Man attacked by notorious Alberta killer Mark Twitchell publishes book
EDMONTON – An Edmonton man who survived an attack by one of Alberta’s most notorious killers is telling his riveting story.
Gilles Tetreault authored The One Who Got Away, a personal account of his near-death encounter with Mark Twitchell.
“The motive was just to get the word out of what exactly happened to me and as well as maybe to make some awareness about online dating,” said Tetreault. “I just feel more comfortable now. I just didn’t want to talk about it at that time.”
Tetreault told Global News he wrote notes about his experience after it happened and during Twitchell’s trial.
“Just writing things down, it just helped me out so much,” he said. “Years later, I started reading through it and thought, ‘Hey, maybe I can write a book about it.'”
In 2008, Tetreault met who he thought was a woman named Sheena on a dating website. What he didn’t know was the person on the other side of the computer was aspiring filmmaker Mark Twitchell. Within a few days, he said the woman he thought he was talking to asked him on a date. He said he was asked to meet in a garage in a backyard because it was the easiest way to get to her suite. Despite saying some red flags went up for him, Tetreault said he wanted to meet new people and decided to go anyway.
When Tetreault arrived at the garage, he was violently attacked by a man in a hockey mask.
During his dramatic testimony in 2011, Tetreault told court he was attacked in the garage by a masked man who prodded him with a stun baton and then later threatened to shoot him.
“I’m thinking, ‘What’s going on?’ I’m still bewildered and I’m thinking, ‘Is this Sheena playing a trick on me or something?’ But as I turned around to find out who it was, all of a sudden I see this man in a painted-up hockey mask hovering over me and I just got chills down my back and I couldn’t believe it. As soon as I saw that I knew there was no date, there was no Sheena, it was all a hoax to get me there.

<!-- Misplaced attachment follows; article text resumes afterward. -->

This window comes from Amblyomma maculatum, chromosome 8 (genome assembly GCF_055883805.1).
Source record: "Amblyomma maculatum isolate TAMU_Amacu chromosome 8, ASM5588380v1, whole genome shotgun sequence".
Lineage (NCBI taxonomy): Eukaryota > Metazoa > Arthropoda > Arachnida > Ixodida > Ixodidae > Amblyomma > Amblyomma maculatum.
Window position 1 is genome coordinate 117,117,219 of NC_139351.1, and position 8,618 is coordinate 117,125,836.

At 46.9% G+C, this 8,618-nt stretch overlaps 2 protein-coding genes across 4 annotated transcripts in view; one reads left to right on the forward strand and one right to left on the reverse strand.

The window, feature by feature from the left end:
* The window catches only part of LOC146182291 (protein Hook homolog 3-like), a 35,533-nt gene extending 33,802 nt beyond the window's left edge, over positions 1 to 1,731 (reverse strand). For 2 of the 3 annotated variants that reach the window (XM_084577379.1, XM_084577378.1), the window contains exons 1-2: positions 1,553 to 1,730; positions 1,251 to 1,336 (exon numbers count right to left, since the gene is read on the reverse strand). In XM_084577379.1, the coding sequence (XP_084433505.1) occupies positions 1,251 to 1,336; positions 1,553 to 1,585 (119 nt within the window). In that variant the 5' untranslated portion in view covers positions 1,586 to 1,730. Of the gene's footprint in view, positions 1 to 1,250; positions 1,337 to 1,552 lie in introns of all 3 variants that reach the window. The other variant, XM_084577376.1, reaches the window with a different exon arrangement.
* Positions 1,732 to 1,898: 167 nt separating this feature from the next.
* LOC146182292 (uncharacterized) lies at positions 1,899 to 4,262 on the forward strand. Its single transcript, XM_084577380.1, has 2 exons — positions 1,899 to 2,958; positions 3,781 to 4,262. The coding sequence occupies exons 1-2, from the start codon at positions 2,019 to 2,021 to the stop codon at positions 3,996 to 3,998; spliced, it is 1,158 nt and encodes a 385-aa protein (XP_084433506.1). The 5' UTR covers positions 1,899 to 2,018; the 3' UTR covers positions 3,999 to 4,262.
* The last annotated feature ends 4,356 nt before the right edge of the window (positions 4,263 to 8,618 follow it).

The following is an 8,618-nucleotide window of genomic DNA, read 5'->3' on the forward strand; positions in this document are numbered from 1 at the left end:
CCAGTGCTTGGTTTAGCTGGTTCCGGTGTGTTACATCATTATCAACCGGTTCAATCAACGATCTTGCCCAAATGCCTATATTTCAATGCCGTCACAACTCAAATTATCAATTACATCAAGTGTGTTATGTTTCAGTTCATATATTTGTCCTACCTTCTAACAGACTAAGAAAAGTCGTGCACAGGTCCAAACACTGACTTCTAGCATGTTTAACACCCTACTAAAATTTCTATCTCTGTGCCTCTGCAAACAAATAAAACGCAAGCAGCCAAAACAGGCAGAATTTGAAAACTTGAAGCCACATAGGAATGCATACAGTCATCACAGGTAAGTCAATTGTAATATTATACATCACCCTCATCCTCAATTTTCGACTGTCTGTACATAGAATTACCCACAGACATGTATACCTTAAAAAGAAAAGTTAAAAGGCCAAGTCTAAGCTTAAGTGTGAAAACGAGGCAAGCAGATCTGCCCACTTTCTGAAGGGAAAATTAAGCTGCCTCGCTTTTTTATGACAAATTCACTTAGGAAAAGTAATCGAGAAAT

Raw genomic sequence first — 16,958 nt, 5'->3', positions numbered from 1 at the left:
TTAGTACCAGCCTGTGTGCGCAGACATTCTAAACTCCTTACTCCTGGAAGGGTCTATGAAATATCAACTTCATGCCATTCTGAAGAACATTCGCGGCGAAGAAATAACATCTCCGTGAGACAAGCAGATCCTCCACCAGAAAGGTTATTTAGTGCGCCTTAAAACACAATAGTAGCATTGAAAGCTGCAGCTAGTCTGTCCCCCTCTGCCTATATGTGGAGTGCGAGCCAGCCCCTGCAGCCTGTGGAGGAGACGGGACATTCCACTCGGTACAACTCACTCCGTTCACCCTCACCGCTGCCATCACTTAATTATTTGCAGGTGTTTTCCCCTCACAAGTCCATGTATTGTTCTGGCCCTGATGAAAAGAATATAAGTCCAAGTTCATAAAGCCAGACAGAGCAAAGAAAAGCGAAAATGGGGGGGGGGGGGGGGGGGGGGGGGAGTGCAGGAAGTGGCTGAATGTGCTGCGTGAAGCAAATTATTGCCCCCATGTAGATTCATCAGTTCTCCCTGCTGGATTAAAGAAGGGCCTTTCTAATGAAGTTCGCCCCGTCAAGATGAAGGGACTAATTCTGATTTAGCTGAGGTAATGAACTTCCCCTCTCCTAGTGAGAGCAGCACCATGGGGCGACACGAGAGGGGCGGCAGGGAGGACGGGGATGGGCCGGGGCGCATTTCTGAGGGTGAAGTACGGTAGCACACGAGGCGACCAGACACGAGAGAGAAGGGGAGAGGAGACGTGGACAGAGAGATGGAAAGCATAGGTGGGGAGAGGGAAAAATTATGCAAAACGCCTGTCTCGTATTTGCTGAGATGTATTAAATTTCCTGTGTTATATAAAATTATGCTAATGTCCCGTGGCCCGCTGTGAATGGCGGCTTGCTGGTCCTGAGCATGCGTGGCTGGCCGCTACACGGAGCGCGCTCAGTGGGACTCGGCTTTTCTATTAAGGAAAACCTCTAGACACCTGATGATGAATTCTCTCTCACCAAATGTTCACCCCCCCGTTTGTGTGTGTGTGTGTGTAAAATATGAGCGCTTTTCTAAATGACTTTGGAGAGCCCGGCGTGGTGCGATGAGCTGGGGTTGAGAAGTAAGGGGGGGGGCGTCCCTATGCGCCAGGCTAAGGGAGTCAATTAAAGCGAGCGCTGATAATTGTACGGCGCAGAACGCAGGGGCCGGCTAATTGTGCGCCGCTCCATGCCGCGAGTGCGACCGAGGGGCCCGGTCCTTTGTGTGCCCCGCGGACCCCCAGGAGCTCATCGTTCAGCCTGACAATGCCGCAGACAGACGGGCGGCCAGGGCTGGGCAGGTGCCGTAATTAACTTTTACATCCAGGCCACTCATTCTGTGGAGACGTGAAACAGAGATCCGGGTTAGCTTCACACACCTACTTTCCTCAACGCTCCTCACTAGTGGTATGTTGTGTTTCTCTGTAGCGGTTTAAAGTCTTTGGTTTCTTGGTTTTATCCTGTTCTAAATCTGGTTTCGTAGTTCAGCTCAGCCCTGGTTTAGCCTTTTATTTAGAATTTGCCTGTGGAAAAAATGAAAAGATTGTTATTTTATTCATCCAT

“At first I thought I was going to get mugged. Then as it progressed, I knew it was getting worse than that.”
Tetreault testified that when he lunged at the gun, he realized it was fake. He fought with the masked attacker before he was able to escape.
Watch below: Edmonton man recounts fending off an attack by one of Alberta’s most notorious killers.
Twitchell admitted during the trial that he had attacked Tetreault, but denied he ever intended to hurt him. He said he had staged the attack as part of an elaborate hoax for a book, movie and online entertainment project. He said he hoped Tetreault would write about the experience in the garage on the Internet, which he hoped would generate buzz for his project.
A week later, Twitchell murdered Johnny Altinger by luring him to the same Mill Woods garage rented by Twitchell.
Similar to Tetreault, Altinger thought he was going to meet a woman he met online when he showed up at the garage. When he arrived, Altinger was ambushed by Twitchell, beaten and stabbed.
Court heard how Twitchell, an amateur director and devoted fan of the TV show Dexter, followed his own movie script in killing and dismembering Altinger.
Twitchell wrote in detail about what had happened, which he claimed in court was fiction. He said he was trying to convince Altinger to take part in a publicity stunt for a slasher movie Twitchell had recently shot, but the two got into a fight.
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